Queer Eye is not a television program, it's an advertisement. Gay men become as much the exploited commodities as the hair products, face creams and Ikea furniture and all the other products so shamelessly and gratuitously placed in this advertisement. For years we've fought for positive, non-stereotypical representation, and all that hard work is destroyed in one fell swoop as we once again become hairdressers, interior designers and superficial gym bunnies. And yes, I know a lot of us are those people, but we're also writers, actors, politicians, athletes, activists, astronauts and jelly wrestlers. No offence to the Aussie Queer Eye boys - obviously in their various careers they've done pretty well - but they're tools of consumerism, little ad breaks posing as 15-minute celebrities. The sooner they're relegated to spots on Bert (not literally), the better.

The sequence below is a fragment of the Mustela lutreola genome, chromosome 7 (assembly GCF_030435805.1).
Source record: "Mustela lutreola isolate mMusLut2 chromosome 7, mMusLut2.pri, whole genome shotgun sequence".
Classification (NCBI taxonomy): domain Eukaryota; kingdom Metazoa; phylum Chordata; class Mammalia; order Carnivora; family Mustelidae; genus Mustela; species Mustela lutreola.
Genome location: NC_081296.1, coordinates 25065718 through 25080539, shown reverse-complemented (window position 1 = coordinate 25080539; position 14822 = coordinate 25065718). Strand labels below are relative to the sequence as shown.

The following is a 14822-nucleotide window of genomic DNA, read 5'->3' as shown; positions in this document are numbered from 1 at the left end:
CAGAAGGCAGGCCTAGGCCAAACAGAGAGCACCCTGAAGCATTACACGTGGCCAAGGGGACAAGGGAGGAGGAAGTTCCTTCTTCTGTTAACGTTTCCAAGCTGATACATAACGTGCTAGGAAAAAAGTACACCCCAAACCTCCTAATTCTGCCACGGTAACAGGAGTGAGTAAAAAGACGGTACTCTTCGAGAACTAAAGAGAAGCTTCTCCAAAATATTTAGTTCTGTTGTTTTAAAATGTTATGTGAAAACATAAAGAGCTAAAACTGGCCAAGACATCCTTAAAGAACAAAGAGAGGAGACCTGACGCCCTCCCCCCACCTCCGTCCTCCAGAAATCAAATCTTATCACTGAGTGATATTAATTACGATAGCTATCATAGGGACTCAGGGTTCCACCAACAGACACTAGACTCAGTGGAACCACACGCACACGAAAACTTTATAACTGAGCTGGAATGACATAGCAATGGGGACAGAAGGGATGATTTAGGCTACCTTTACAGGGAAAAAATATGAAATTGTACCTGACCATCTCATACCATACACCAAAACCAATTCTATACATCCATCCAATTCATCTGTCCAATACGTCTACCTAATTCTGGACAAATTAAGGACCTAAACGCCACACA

Patty Cake

People seem genuinely surprised that it was Patty who came out in the Simpsons. I don't remember from where exactly but I do remember I first knew about this sometime last year. I kinda assumed everybody knew already? Meh, oh well. Guess it explains the so-called "life of celibacy" she chose to live and why she karate-punched Seymour Skinner across the hall the first time he touched her.

Given that the episode is about Homer legally marrying same-sex couples, I guess the remaining big question is: does Patty marry her girlfriend? From the pic, she looks kinda cute in a Chrissie Hynde mullet sort of way.

Monday, February 21, 2005

Liberty, Mill style

Money passage from Owen Harries, a senior fellow at The Centre for Independent Studies and the author of Morality and Foreign Policy, arguing for moral standards to apply in foreign policy: